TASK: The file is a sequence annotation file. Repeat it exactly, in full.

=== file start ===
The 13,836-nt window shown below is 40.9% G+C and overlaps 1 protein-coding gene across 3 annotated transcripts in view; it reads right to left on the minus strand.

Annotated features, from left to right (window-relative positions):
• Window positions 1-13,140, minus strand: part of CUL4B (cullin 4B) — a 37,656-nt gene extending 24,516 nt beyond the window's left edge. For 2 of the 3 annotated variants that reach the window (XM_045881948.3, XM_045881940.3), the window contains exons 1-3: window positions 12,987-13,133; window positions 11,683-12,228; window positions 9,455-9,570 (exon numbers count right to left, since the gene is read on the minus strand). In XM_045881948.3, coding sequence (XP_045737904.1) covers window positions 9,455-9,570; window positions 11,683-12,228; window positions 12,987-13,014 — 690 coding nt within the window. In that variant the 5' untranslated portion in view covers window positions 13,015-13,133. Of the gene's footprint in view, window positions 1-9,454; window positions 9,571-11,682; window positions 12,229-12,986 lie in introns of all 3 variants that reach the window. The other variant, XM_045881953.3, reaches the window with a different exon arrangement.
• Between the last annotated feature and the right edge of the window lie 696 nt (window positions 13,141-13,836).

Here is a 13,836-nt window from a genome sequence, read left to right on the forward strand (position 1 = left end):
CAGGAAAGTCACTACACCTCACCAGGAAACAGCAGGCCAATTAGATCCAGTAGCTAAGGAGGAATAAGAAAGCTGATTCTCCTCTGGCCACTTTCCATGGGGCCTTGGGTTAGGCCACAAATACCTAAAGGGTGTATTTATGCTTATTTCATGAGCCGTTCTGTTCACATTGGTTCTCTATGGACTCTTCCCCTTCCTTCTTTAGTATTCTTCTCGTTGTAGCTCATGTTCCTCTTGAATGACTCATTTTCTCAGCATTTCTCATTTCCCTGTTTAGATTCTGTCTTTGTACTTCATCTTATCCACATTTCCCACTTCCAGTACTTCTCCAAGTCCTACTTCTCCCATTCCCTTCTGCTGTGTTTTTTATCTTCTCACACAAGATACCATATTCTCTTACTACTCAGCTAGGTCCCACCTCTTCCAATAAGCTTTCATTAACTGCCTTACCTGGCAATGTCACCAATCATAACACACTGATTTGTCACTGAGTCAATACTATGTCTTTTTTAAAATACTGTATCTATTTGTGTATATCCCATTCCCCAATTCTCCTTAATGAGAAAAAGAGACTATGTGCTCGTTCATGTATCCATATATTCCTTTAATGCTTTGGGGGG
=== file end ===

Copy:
The 13,836-nt window shown below is 40.9% G+C and overlaps 1 protein-coding gene across 3 annotated transcripts in view; it reads right to left on the minus strand.

Annotated features, from left to right (window-relative positions):
• Window positions 1-13,140, minus strand: part of CUL4B (cullin 4B) — a 37,656-nt gene extending 24,516 nt beyond the window's left edge. For 2 of the 3 annotated variants that reach the window (XM_045881948.3, XM_045881940.3), the window contains exons 1-3: window positions 12,987-13,133; window positions 11,683-12,228; window positions 9,455-9,570 (exon numbers count right to left, since the gene is read on the minus strand). In XM_045881948.3, coding sequence (XP_045737904.1) covers window positions 9,455-9,570; window positions 11,683-12,228; window positions 12,987-13,014 — 690 coding nt within the window. In that variant the 5' untranslated portion in view covers window positions 13,015-13,133. Of the gene's footprint in view, window positions 1-9,454; window positions 9,571-11,682; window positions 12,229-12,986 lie in introns of all 3 variants that reach the window. The other variant, XM_045881953.3, reaches the window with a different exon arrangement.
• Between the last annotated feature and the right edge of the window lie 696 nt (window positions 13,141-13,836).

Here is a 13,836-nt window from a genome sequence, read left to right on the forward strand (position 1 = left end):
CAGGAAAGTCACTACACCTCACCAGGAAACAGCAGGCCAATTAGATCCAGTAGCTAAGGAGGAATAAGAAAGCTGATTCTCCTCTGGCCACTTTCCATGGGGCCTTGGGTTAGGCCACAAATACCTAAAGGGTGTATTTATGCTTATTTCATGAGCCGTTCTGTTCACATTGGTTCTCTATGGACTCTTCCCCTTCCTTCTTTAGTATTCTTCTCGTTGTAGCTCATGTTCCTCTTGAATGACTCATTTTCTCAGCATTTCTCATTTCCCTGTTTAGATTCTGTCTTTGTACTTCATCTTATCCACATTTCCCACTTCCAGTACTTCTCCAAGTCCTACTTCTCCCATTCCCTTCTGCTGTGTTTTTTATCTTCTCACACAAGATACCATATTCTCTTACTACTCAGCTAGGTCCCACCTCTTCCAATAAGCTTTCATTAACTGCCTTACCTGGCAATGTCACCAATCATAACACACTGATTTGTCACTGAGTCAATACTATGTCTTTTTTAAAATACTGTATCTATTTGTGTATATCCCATTCCCCAATTCTCCTTAATGAGAAAAAGAGACTATGTGCTCGTTCATGTATCCATATATTCCTTTAATGCTTTGGGGGG